Sketching and drawing was a hobby growing up and I owe that introduction and inspiration to my older sister who is the true artistic talent in the family. My sketch subjects were objects and themes I found interesting. Soon those drawings of still life scenes, cars, pretend inventions and cartoon figures, turned into golf holes from the coffee table book “Golf Courses of the PGA Tour” that my parents gave me for Christmas. New golf hole ideas and routings soon followed.
By high school I began to contemplate college options, potential career paths and interesting majors to pursue. Right or wrong, I was counseled to take technical drafting instead of continuing art classes. While not the ideal foundation for an aspiring golf course architect, it confirmed my suspicion that engineering and building architecture was going to be too rigid for me. Drafting class wasn’t a total loss as it was helpful in learning how to draw and read technical plans but more importantly to visualize, in this case objects, in 3D.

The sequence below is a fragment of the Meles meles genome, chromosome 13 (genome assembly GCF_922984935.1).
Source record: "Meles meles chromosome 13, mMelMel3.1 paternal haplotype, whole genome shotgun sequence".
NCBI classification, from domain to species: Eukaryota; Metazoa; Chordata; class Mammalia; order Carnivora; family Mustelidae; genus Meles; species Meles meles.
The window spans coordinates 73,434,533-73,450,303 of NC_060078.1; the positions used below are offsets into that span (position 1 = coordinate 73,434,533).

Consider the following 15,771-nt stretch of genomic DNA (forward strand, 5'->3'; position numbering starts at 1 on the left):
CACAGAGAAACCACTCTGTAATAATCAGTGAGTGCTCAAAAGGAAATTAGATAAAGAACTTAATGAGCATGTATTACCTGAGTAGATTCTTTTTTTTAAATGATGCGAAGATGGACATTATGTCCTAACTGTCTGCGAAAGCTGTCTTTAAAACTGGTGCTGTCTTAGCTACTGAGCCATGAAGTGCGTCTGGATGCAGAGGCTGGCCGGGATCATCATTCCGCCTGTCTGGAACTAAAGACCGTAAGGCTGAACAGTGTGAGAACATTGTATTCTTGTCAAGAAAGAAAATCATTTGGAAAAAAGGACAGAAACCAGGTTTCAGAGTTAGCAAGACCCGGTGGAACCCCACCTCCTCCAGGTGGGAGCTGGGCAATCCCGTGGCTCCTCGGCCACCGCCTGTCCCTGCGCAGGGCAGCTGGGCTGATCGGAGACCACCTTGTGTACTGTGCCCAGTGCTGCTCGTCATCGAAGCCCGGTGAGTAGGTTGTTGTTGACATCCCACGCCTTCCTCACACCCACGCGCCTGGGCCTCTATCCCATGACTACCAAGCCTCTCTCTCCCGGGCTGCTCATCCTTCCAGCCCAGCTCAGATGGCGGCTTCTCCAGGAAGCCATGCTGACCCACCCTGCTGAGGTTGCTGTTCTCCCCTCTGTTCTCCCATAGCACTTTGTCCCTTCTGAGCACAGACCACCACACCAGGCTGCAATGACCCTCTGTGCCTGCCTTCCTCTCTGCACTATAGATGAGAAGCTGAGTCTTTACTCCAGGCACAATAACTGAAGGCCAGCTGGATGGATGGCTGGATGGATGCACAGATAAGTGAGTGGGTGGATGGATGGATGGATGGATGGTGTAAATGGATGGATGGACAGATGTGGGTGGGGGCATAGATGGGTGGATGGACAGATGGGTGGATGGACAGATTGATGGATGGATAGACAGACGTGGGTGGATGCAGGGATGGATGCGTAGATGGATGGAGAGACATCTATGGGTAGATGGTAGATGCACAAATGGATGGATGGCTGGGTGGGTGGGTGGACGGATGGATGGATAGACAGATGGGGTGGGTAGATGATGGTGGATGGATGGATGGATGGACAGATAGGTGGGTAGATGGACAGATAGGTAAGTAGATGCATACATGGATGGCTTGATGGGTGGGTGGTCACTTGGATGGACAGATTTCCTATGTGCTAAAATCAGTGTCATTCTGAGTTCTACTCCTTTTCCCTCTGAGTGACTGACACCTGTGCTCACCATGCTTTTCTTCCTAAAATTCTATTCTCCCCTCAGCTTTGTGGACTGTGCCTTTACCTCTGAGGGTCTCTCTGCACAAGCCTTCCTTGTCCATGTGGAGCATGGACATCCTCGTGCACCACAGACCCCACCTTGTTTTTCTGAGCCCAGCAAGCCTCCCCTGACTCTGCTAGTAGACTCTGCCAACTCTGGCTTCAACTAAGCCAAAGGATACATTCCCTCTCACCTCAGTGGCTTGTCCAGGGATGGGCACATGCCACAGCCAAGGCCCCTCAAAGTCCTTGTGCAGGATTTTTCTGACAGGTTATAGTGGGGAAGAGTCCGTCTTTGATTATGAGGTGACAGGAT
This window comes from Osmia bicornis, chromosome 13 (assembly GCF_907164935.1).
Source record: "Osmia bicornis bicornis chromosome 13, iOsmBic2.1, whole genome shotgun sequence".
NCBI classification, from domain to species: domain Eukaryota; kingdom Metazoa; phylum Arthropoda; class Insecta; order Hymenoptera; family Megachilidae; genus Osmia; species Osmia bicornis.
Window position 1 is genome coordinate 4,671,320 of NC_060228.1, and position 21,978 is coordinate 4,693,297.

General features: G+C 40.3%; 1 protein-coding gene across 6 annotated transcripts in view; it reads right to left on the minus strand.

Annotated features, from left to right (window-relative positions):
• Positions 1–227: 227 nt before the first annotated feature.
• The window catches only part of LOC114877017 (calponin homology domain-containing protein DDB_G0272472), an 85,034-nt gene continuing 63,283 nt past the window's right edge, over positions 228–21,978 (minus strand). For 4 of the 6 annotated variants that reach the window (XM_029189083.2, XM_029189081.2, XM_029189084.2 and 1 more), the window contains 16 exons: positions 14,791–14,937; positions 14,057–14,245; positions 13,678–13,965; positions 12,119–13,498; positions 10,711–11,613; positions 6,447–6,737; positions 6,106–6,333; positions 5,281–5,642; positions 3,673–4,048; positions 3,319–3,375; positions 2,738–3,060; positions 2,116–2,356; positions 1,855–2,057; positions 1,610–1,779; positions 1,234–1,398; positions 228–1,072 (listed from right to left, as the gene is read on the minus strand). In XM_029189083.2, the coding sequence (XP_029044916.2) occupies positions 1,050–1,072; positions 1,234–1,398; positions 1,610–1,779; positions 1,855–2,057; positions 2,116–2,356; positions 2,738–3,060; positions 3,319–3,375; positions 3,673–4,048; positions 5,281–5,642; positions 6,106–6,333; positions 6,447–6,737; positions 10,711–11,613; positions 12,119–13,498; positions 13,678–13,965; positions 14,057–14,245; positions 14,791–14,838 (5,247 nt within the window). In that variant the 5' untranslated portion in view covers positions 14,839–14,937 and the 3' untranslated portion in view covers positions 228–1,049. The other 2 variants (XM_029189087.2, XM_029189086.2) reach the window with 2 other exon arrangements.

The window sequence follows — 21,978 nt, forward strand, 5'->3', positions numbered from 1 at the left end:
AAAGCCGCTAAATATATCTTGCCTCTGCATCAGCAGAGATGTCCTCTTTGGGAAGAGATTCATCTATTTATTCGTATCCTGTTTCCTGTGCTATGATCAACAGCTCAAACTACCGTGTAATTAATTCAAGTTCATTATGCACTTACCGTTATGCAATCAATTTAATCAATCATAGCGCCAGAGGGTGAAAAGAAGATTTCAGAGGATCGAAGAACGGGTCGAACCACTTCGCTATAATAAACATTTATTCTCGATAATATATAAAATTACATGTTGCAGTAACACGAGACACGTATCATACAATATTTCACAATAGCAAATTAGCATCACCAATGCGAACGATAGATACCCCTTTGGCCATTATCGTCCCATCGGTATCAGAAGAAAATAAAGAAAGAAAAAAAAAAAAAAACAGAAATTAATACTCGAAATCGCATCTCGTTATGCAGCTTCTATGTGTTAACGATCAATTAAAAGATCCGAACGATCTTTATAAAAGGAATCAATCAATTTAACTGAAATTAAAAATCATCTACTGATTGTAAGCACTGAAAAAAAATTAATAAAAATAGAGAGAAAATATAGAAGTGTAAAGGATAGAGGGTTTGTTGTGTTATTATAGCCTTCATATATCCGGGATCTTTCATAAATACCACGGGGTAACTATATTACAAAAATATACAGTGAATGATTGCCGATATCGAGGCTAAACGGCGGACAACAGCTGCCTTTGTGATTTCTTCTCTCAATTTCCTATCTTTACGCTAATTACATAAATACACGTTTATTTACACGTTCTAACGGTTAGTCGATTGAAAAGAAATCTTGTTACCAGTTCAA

My interest in art, nature, architecture and love of golf led me to blindly pursue a degree in Landscape Architecture as a way to become a golf course architect.
In retrospect, I was fortunate to even get into the NC State School of Design. NC State was the only Undergraduate program that incorporated an interview and portfolio of artwork as part of the admissions process. Little did I know, it was a competitive program and they were searching for artistic talent. I cobbled together my sketches from 7th and 8th-grade art class along with one of my sketch routing plans to round out my portfolio of technical drafting drawings. The jury must have seen my love for golf and the excitement in my face when explaining the details of my conceptual routing plan.